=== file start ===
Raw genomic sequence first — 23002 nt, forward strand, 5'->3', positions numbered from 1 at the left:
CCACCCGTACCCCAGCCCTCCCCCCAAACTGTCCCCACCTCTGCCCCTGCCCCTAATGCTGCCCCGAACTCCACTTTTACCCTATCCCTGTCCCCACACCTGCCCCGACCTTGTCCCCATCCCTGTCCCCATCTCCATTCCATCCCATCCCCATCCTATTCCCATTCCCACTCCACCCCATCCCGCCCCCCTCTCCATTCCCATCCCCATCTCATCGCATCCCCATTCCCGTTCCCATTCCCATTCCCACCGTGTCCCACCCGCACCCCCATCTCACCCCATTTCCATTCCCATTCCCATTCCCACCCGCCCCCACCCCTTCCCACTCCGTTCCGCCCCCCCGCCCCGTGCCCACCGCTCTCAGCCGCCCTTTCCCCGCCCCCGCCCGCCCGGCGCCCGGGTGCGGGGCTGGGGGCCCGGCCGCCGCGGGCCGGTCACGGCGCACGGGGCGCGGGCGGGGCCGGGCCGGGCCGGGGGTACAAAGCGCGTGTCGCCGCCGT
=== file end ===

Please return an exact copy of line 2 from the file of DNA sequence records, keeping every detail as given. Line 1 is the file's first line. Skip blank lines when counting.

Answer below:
CCACCCGTACCCCAGCCCTCCCCCCAAACTGTCCCCACCTCTGCCCCTGCCCCTAATGCTGCCCCGAACTCCACTTTTACCCTATCCCTGTCCCCACACCTGCCCCGACCTTGTCCCCATCCCTGTCCCCATCTCCATTCCATCCCATCCCCATCCTATTCCCATTCCCACTCCACCCCATCCCGCCCCCCTCTCCATTCCCATCCCCATCTCATCGCATCCCCATTCCCGTTCCCATTCCCATTCCCACCGTGTCCCACCCGCACCCCCATCTCACCCCATTTCCATTCCCATTCCCATTCCCACCCGCCCCCACCCCTTCCCACTCCGTTCCGCCCCCCCGCCCCGTGCCCACCGCTCTCAGCCGCCCTTTCCCCGCCCCCGCCCGCCCGGCGCCCGGGTGCGGGGCTGGGGGCCCGGCCGCCGCGGGCCGGTCACGGCGCACGGGGCGCGGGCGGGGCCGGGCCGGGCCGGGGGTACAAAGCGCGTGTCGCCGCCGT